WHAT DO YOU get the carnivore on your list who has everything?
Why, meat, of course.
Even beyond kitchen gimcracks and gadgets, the ideal gift for the friend or loved one who loves great food is an experience - something he or she can touch, taste, feel, smell. Typically, this person dines out often, making a restaurant gift-certificate one step away from ho-hum. But he appreciates a good cut of meat and may be an expert grillmaster at home, quick to sear up inch-thick Delmonicos on his 154,000 B.T.U. Kalamazoo grill.
So this season, instead of thinking Japanese electronics, give the gift of Japanese Kobe.
While the $199-a-pound imported strip steaks aren't exactly stampeding out the door of Main Line Prime, chef Derek Davis' new specialty butcher shop in Ardmore, they have topped a few gift lists.
And why not?
For the beef lover, this is the Cadillac of pampered prime - massaged, coddled and fed a special diet that includes beer wort, a grain-rich byproduct of the brewing process. On the international scale of beef marbling, which ranges from one to 12, these steaks are a 12, shot through with freeways of flavorful fat.
"Is it good to eat this every day?" said Davis, who hand-trims all of his meat. "Definitely not. But the flavor is incredible - and with a rich, acidic glass of red wine, there's nothing like it."
Davis carries only prime meat, as opposed to choice grade, which is what most supermarkets carry and what most restaurants serve. If you don't want to spring for the Kobe, traditional dry-aged beef is an option, as well as grass-fed organic beef from Natural Acres in Millersburg, Pa.
"That's the cut for the guy who runs 30 miles a week and doesn't want to eat extra fat but still loves beef," said Davis, who has long championed local producers on his restaurant menus.
These premium cuts start at around $16.99 a pound for the grass-fed, up to $28.99 a pound for dry-aged porterhouse. Main Line Prime also carries organic lamb, local cheeses and dairy and, in season, farm-picked fruit and veggies.
When giving the gift of meat, it's best to know the recipient's culinary M.O., said Ariane Daguin, co-owner of D'Artagnan, the Newark, N.J.-based purveyor of gourmet meats and specialty game.
"I'd say there are three levels," said Daguin. "First, the kind of person who loves good food but basically wants to open the box and dig right in. They might love a terrine of foie gras, or some charcuterie. The second level is someone who cooks and wants to try something new. Maybe a cassoulet kit, or an assortment of buffalo steaks for them. And finally, the person who is a true foodie. They can cook anything - pheasant, grouse, capons, goose and even whole foie gras. Anything goes."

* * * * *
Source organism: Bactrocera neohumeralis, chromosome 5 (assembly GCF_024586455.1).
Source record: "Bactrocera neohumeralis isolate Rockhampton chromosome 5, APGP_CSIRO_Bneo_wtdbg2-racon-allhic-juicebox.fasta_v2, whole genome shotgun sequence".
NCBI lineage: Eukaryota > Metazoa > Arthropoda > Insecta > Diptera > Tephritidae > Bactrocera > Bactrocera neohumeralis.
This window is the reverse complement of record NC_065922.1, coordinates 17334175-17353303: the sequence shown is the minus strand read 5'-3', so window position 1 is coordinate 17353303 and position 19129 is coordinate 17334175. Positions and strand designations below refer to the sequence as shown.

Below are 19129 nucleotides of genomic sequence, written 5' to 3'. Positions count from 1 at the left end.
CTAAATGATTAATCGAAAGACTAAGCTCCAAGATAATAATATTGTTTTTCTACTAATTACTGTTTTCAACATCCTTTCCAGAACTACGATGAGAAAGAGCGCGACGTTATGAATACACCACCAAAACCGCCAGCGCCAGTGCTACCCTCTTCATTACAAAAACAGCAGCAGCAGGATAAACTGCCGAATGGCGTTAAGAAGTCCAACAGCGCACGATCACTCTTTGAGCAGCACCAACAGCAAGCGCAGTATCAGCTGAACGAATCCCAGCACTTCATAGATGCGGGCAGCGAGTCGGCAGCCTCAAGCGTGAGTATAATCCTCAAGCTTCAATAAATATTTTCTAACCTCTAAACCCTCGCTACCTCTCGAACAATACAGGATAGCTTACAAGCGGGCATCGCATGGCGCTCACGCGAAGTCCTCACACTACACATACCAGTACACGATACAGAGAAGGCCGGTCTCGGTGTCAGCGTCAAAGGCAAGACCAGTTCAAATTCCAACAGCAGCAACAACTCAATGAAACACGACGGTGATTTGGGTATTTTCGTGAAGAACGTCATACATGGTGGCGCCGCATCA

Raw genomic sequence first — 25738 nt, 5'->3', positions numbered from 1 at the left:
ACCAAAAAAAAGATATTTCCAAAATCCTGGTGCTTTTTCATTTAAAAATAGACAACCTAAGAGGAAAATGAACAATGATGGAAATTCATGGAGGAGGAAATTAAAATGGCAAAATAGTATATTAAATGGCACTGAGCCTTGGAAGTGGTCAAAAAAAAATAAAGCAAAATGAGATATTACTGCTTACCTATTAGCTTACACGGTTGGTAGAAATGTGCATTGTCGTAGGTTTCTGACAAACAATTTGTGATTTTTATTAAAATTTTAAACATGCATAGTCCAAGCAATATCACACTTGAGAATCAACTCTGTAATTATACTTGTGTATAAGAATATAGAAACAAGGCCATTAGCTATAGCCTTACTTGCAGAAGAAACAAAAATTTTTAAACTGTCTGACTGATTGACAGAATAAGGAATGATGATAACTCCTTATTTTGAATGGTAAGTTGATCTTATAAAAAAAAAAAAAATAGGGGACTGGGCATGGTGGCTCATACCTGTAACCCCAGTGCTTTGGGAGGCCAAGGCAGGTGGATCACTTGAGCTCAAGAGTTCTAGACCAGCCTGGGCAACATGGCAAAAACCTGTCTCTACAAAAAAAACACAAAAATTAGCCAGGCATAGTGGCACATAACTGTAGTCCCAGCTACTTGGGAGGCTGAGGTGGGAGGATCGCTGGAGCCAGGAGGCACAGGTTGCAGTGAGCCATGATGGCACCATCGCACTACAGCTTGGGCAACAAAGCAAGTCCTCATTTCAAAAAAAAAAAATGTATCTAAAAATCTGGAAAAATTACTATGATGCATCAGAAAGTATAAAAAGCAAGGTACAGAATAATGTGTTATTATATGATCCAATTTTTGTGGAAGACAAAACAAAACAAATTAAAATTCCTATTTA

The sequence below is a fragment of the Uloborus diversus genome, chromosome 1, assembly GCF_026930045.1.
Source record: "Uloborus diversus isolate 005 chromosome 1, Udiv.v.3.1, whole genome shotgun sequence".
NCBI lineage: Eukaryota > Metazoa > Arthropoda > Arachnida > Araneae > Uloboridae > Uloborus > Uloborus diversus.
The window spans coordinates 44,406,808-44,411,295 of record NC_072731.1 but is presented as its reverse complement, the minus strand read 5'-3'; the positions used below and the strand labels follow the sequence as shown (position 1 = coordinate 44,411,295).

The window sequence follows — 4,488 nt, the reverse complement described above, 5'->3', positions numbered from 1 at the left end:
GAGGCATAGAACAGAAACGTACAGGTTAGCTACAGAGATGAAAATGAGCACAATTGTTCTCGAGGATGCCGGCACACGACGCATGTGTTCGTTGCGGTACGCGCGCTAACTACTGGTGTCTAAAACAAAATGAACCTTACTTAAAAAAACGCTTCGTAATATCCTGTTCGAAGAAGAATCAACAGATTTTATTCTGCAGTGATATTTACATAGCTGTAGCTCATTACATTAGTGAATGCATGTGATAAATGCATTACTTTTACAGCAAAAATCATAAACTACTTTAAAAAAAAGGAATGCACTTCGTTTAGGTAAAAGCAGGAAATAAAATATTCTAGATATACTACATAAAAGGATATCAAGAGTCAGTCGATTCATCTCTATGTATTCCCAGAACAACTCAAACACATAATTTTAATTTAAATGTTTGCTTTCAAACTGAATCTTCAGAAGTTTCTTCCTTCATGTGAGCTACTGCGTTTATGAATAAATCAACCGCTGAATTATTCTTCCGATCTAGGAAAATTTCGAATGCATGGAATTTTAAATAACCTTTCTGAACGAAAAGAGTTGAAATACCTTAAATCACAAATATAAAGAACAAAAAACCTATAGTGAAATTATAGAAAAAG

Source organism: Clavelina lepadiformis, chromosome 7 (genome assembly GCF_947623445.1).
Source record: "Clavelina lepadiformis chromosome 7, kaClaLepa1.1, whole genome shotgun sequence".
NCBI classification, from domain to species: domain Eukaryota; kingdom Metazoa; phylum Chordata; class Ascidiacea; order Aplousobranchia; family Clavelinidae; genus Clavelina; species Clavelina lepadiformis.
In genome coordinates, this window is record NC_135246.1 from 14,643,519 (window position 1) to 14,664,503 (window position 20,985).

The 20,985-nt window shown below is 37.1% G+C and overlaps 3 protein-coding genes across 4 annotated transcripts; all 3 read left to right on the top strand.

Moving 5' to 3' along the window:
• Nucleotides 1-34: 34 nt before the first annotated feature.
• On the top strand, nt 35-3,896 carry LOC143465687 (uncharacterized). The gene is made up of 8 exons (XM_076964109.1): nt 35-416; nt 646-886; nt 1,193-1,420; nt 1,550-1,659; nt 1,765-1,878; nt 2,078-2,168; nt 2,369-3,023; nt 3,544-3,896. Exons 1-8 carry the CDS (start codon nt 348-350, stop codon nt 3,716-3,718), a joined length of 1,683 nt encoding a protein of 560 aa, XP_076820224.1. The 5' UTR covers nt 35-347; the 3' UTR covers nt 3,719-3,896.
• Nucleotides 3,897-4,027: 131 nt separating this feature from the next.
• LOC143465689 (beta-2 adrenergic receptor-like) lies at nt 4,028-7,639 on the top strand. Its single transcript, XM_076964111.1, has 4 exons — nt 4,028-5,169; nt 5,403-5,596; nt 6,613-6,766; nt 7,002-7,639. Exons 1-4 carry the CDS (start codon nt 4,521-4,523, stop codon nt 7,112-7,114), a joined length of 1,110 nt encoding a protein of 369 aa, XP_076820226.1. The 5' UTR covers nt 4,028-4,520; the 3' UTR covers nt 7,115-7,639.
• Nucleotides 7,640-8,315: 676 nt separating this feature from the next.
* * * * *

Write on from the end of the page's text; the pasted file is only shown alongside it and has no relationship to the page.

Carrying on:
D'Artagnan's cassoulet kit, priced at $68.93, has everything you need to make the famous French stew, complete with duck confit, demi glace, garlic sausage and haricot Tarbais beans. Easy to prepare, the dish feeds six to eight people. Add crusty bread and a salad, and the perfect winter meal is on the table.
D'Artagnan also sells U.S. pastured beef, finished with grain for added marbling, as well as grass-fed beef from Australia.
Bold South Philly flavors
Closer to home, in the Italian Market, Sonny D'Angelo, of D'Angelo's Meats, is making sausage. But not just any sausage.
D'Angelo makes all of his sausages by hand, from Cajun boudin spiked with hot pepper to French garlic, Sicilian with marsala wine and provolone, along with casings plump with wild game, seafood, chicken and turkey.
Flavor combos are bold and creative: pork with habanero pepper, turkey spiced with lemongrass, chicken with artichokes and olives. "I've always thrown flavors around in my head," said the third-generation butcher. "I usually know in advance how it's going to taste."
Great on the grill, sautéed with onions and peppers, or seared and served in bite-sized pieces as an appetizer, his smorgasbord of sausages range from $4.98 to $8.98 a pound.
Game is a D'Angelo specialty - one look at the wall of animal skins tells the story. D'Angelo does most of the work for you, such as stuffing trussed quail with homemade breading flavored with cognac and pistachios, ready to cook, including a dusting of pink peppercorn and sea salt, for $16.98 a pound. Same price for rabbit loin stuffed with ground rabbit, chestnut flour and raspberry.
Then you have your venison steaks, duck breast, duck prosciutto - all natural meats, sourced locally and in places like New Zealand, Berkshire, England, and Texas. U.S.-bred Kobe beef is also on the menu at upward of $65 a pound for strip steaks.
"If you want a pound of flesh in a Styrofoam container, go to the supermarket," D'Angelo said. "At a butcher shop, the meat is cut for you. You build a rapport and get what you like, how you like it."
More links in food chain
Ethnic neighborhoods are often a treasure trove of specialty food products. In the Port Richmond section, a handful of Polish butcher shops sell handmade kielbasa, kabanosa and kiszka, along with pierogis made in-house or by home cooks in the neighborhood.
One place worth a visit is Czerw's Kielbasy, a third-generation butcher shop that smokes kielbasa in old-fashioned brick ovens over seasoned fruit wood. For anybody who loves handcrafted meats, a gift basket of Polish sausages is a delicious option.
The way Ariane Daguin sees it, the gift of meat gives the recipient an experience they can really savor.
"If you tailor the gift to the sophistication of the cook, it is personalized - very meaningful," she said. "They'll associate you with the sensations and pleasure of eating.
"After all, eating is one of the two big pleasures in life. Why not share it?" *